• drugs
    • therapy
    • positive reinforcement

    Drugs

    Well-known drugs for ADHD include stimulants such as Ritalin and Adderall, and antidepressants such as Wellbutrin.

    Monitor your daughter closely to make sure she takes the correct dosage of medication.

    Therapy

    Both behavioral skills counseling and talk therapy are often helpful to children with ADHD. And a counselor can recommend ways of dealing with obstacles.

    Positive reinforcement

    Many girls struggle with ADHD. You can help your daughter by focusing on her good qualities and praising behavior that you’d like to see more often. Be sure to phrase feedback in a positive manner. For example, ask your daughter to walk, rather than scold her for running.

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    Takeaway

    The plus side

    A diagnosis of ADHD can bring your daughter relief when her symptoms are affecting daily life. In her book “Daredevils and Daydreamers,” Barbara Ingersoll, a clinical child psychologist, suggests that children with ADHD have traits that are similar to hunters, warriors, adventurers, and explorers of earlier days.

    Your daughter may take solace in knowing that there's not necessarily something “wrong” with her. Her challenge is to find a way to use her skills in the modern world.

    Article resources
    • Capaccio, G. (2008). ADD and ADHD. Tarrytown, NY: Marshall Cavendish Benchmark.
    • Hinshaw, S. P., Owens, E. B., Zalecki, C., Montenegro-Nevado, A. J., Perrigue-Huggins, S., Schrodek, E., & Swanson, E. N.  (2012). Prospective follow-up of girls with attention-deficit/hyperactivity disorder into early adulthood: Continuing impairment includes elevated risk for suicide attempts and self-injury. Journal of Consulting and Clinical Psychology, 80(6), 1041-1051. Retrieved from http://www.apa.org/pubs/journals/releases/ccp-80-6-1041.pdf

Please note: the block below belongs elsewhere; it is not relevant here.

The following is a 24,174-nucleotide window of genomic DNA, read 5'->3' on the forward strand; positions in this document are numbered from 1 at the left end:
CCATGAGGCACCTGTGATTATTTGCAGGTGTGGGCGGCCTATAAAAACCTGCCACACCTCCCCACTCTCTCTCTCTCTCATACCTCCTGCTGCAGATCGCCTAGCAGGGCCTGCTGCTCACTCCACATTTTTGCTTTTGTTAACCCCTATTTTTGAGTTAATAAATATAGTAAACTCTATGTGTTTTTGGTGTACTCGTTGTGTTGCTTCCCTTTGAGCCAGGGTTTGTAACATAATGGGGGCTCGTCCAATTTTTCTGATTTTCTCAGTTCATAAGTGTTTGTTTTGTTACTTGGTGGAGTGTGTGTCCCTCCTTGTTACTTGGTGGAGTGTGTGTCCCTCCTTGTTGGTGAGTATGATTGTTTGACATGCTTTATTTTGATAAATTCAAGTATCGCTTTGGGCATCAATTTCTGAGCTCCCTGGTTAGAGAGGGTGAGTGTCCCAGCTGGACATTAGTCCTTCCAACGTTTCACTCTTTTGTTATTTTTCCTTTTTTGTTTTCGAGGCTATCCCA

• Increasing prevalence of parent-reported attention-deficit/hyperactivity disorder among children --- United States, 2003 and 2007. (2010, November 12). Morbidity and Mortality Weekly Report, 59(44), 1439-1442. Retrieved from http://www.cdc.gov/mmwr/preview/mmwrhtml/mm5944a3.htm
    • Ingersoll, B. (2010). Daredevils and Daydreamers. New York, NY: Random House. 
    • Mayo Clinic Staff. Attention-deficit/hyperactivity disorder (ADHD) in children (2016, March 11).  Retrieved from http://idolreplicas.info/diseases-conditions/adhd/home/ovc-20196177
    • Quinn, P. (2010). 100 Questions & answers about attention deficit hyperactivity disorder (adhd) in women and girls. Mississauga, Ont.: Jones & Bartlett. 
    • Understanding ADHD: information for parents. (2015, November 21). Retrieved from https://www.healthychildren.org/English/health-issues/conditions/adhd/Pages/Understanding-ADHD.aspx
    • Yoshimasu, K., Barbaresi, W. J., Colligan, R. C., Killian, J. M., Voigt, R. G., Weaver, A. L., & Katusic, S. K.  (2011, September). Written-language disorder among children with and without ADHD in a population-based birth cohort. Pediatrics, 128(3), e605-e612.  Retrieved from http://idolreplicas.info/pmc/articles/PMC3164095/